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Discussion in 'Pickups & Electronics [BG]' started by JoeBbass, Dec 31, 2013.
What is it about the shape of the p pick up that gives it the distinctive sound?
2 Short, squat coils wired in series. The fact that they are offset in space definitely affects the tone as well.
I think it's the place it's positioned combined with the E and A coil being closer to the neck than the D and G coil that gives it that sound. That said, I've heard a Jazz get awfully close to that sound with just the neck pickup.
I'm probably in a distinct minority, but I don't think there's any functional difference between a split-coil P pickup and a split-coil J pickup. And I don't think 1/4" difference in placement makes a discernable difference either.
Of course they are variables, but IMO they are insignificant variables when compared to differences among the many variety of P pickups available, and among the many J pickups available.
The original split P shape wasn't about tone, it was about eliminating hum and accommodating the raised A & D strings. If Leo had the wherewithal to put the two coils in line originally, there never would have been a P pickup in the sense we know it.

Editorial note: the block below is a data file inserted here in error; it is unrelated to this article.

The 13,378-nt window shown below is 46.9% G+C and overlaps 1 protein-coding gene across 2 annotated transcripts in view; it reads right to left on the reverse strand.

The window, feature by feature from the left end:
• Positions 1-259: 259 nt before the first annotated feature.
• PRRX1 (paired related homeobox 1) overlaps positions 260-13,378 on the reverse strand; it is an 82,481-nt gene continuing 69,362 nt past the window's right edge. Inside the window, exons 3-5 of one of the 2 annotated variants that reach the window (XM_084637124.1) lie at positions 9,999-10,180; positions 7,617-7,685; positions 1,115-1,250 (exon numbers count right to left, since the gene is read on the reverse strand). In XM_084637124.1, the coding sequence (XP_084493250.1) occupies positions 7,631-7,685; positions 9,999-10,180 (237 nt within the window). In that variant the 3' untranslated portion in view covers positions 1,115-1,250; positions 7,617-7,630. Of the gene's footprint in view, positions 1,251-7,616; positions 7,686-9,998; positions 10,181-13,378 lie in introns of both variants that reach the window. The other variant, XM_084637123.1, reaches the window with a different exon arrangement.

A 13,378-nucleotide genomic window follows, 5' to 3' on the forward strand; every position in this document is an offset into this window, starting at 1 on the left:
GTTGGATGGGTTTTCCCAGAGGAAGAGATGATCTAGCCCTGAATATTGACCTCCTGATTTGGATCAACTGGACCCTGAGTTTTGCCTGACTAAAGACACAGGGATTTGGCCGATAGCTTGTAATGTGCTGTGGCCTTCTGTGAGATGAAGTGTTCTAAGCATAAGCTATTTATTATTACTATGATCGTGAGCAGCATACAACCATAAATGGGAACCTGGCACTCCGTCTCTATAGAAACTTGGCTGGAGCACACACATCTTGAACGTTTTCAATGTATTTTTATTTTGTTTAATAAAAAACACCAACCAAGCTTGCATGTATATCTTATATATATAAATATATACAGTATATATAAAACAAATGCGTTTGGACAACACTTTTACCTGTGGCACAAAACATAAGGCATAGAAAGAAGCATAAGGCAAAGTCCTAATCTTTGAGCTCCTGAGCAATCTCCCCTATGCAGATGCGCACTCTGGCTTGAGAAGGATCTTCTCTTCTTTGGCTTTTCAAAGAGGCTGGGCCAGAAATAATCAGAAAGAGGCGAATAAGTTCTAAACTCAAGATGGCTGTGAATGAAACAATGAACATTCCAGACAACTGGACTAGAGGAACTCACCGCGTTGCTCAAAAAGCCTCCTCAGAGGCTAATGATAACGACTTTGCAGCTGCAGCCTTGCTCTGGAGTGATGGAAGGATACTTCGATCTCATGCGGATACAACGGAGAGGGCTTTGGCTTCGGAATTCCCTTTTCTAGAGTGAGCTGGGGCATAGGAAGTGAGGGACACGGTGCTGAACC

if I'm remembering right, the true american style p pickup is similar to two p90 guitar pickups in series (but of course are 4 string mandolin pickups). great tone from p90 pickups.
its a humbucker but each string only passes over one coil. So its a humbucker that sounds like a single coil.
Kinda like this?
This is truth.... wired in parallel (like in line Jazz 2 coil) and it sound very different.
One important part is that the D and A string will get a humbucker effect, because the magnetic field to "the other" coil doesn't abruptly stop just because it's not intended to stray into the other string. There are cancellations of overtones that you can more clearly hear in real side-by-side humbuckers but in the new-fondled split P pickup design you still have a good chunk of it. This gives you a bit of a "roar" or growl like bass players call it.